"If there’s going to be some type of rapprochement with China on this [trade deals], there’s going to have to be negotiations before that between the Chinese and the Americans that deescalate the conflict and result in some other wins from both sides," says Mary Lovely, professor of economics.
"RCEP [Regional Comprehensive Economic Partnership] gives foreign companies enhanced flexibility in navigating between the two giants," says Professor of Economics Mary Lovely. "Lower tariffs within the region increases the value of operating within the Asian region, while the uniform rules of origin make it easier to pull production away from the Chinese mainland while retaining that access."
In many ways, Nguyen Phan Bao Linh and Yu En Hsu seem like opposite sides of the same coin: both are international students enrolled in Maxwell’s #1 ranked M.P.A. program, both are among the first to pursue the program’s new certificate in Data Analytics for Public Policy, and—when the pandemic hit the U.S. last spring—both reached out to their favorite professor for help navigating the uncertainties of finishing the program.
"The Trumpers have this idea that we‘re going to bring supply chains back home, and that is not going to happen, so where are we going?" Many Americans "don’t want to deal with a communist country that they don’t understand, with human rights positions they don’t approve of, to put it mildly," says Mary Lovely, professor of economics.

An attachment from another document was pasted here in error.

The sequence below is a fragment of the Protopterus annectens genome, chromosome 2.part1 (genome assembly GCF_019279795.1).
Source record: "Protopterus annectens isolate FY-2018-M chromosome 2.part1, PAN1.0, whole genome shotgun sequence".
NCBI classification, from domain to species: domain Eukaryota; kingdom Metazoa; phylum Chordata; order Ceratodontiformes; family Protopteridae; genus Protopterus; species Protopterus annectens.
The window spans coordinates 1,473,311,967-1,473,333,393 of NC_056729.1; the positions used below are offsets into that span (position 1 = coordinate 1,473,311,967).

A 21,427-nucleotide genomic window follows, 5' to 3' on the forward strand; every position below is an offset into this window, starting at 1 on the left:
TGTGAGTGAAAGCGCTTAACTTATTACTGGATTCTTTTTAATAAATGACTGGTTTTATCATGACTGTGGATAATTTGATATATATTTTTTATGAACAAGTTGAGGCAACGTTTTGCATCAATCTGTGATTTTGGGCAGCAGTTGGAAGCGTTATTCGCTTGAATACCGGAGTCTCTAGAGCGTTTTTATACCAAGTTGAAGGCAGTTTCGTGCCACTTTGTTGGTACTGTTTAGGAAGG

"Most Americans do not necessarily view their problems with China as having much to do with their problems domestically," says Yingyi Ma, associate professor of sociology, for the South China Morning Post.
"I worry that this potentially undermines Chinese students’ learning opportunities," says Yingyi Ma, associate professor of sociology, about U.S. university faculty members suggesting that Chinese students wait to enroll in certain courses until they can return to campus for in-person instruction.
The torrent of anti-Chinese rhetoric by the Trump administration recently has been countered by much softer actions, as the administration attempts to "thread the needle" of looking tough heading into the election while having the Chinese continue to purchase U.S. goods, says Mary Lovely, professor of economics.